Corrigin Peregrination

A few days ago I made the 260Km round trip out to Corrigin to try and find the Pygmy Orchid, Corunastylis tepperi. I’d never seen it before and it is an early start to the orchid season. I also wanted to try out some new ideas for photographing orchids before the season proper starts. I knew roughly where to look, but once there it was like looking for a needle in a haystack. The plant lives up to its name – it is very small. The flowers are about 3mm and they can be found on a stalk 2-3 cm tall. As the the orchid prefers leaf litter found in mallee woodlands this makes them even harder to find.


Pygmy Orchid by Paul Amyes on
Pygmy Orchid, Corunastylis tepperi. Corrigin, Western Australia.


When I drove up to the spot my heart sank a little as I had hoped that having just come up a fresh green plant would be fairly easy to spot, but as luck would have thanks to some rains we had a few weeks ago some grasses had begun to sprout as well. The area was covered in litter – not recent, it was old, very old. There were rusty steel ring pull cans all over the place. Now I’ve been in Australia thirty three years and drinks cans were aluminium back then, so I would say they were forty years old at least. The beer bottles looked even older. Take your litter home folks and then you can collect the 10c deposit on each item. As luck had it I found a whole patch of the pygmy orchids about 700m from where I’d parked the car.  Having finished so quickly I decided to head off to experience the delights of downtown Corrigin.


Pygmy Orchid by Paul Amyes on
Pygmy Orchid, Corunastylis tepperi.


Now besides orchids Corrigin’s other claim to fame is its association with dogs. The town holds the world record for the most dogs in a ute. Non Australians probably will be a bit perplexed by this but for a few years it seemed like very country town wanted to cram as many dogs as physically possible into a ute. The town also has a dog cemetery which has become quite a big tourist attraction so I made a quick stop there. It’s not the first time I’ve visited but I wanted to see if there was anything new as the owners of the dogs erect memorials and I’m fascinated with how their love for their dogs expresses itself.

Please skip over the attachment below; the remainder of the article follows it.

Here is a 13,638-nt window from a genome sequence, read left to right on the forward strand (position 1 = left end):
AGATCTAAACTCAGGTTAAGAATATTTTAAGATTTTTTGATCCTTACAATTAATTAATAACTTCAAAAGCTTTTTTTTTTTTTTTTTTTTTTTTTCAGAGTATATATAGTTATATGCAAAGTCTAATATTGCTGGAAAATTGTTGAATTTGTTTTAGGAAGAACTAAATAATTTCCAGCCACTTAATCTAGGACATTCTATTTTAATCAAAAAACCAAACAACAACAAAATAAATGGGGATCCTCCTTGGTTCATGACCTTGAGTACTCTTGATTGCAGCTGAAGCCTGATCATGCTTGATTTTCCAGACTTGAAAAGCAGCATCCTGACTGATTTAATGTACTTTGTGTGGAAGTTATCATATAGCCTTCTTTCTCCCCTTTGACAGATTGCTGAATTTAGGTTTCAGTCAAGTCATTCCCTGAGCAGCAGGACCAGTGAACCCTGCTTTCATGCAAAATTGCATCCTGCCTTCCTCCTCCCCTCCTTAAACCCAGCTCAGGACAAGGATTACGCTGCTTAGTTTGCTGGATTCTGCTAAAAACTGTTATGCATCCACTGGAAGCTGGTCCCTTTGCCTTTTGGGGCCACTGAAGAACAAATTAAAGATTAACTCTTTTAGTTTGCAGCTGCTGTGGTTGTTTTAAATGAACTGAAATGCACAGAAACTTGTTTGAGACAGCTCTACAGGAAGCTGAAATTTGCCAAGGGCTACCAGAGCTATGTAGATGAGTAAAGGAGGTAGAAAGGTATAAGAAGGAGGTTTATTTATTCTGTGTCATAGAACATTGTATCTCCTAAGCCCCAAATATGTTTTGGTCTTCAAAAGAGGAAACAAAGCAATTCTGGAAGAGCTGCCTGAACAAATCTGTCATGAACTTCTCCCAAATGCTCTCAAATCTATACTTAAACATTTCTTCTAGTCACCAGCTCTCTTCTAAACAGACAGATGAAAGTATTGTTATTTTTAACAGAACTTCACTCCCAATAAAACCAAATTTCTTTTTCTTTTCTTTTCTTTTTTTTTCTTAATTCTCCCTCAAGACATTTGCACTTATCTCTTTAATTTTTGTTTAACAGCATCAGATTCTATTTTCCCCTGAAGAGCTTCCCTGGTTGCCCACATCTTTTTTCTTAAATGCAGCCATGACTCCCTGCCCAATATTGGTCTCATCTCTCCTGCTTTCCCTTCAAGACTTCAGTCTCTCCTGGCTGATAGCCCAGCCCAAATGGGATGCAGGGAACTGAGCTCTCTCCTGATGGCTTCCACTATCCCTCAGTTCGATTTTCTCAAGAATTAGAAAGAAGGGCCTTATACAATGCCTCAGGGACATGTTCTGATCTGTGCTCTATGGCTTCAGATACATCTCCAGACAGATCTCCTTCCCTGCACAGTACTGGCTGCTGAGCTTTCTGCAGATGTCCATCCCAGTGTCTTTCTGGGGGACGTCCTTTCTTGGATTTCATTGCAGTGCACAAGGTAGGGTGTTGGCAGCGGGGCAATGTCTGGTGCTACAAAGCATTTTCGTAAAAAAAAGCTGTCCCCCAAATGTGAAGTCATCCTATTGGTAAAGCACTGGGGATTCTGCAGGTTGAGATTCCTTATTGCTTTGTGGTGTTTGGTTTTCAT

Corrigin Dog Cemetery by Paul Amyes on
The entrance to Corrigin Dog Cemetery, Western Australia.


One of the good things with photographing orchids as opposed to photographing wildlife and in particular birds is that you don’t have to get up at stupid o’clock. In fact some species of orchids will only be at their best in the middle of a bright sunny day. So by the time I hit down town Corrigin it was well past lunch time so I went into one of the two cafes and ordered a BLT sandwich. Two minutes later the waitress informs me that there is no sliced bread would I mind it being in a roll. Another two minutes and I’m informed there’s no lettuce. A further two minutes passes and I’m told there’s no tomato. At this point I’m starting to think that I’ll be told there’s no bacon when the waitress brings this enormous baguette with half a pig in it. It is literally the biggest bacon roll I’ve ever seen.


Hooch by Paul Amyes on
Hooch’s grave in Corrigin Dog Cemetery.


The night before we’d watched the movie “The Dry” staring Eric Bana. Although we’ve not had a drought the drive out to Corrigin reminded me very much of the movie. I love driving through the Wheatbelt – you get the feeling that the roads could go on forever and  the movie very much captured that feeling. If you’ve never seen the movie give it a watch as I thought it was very good.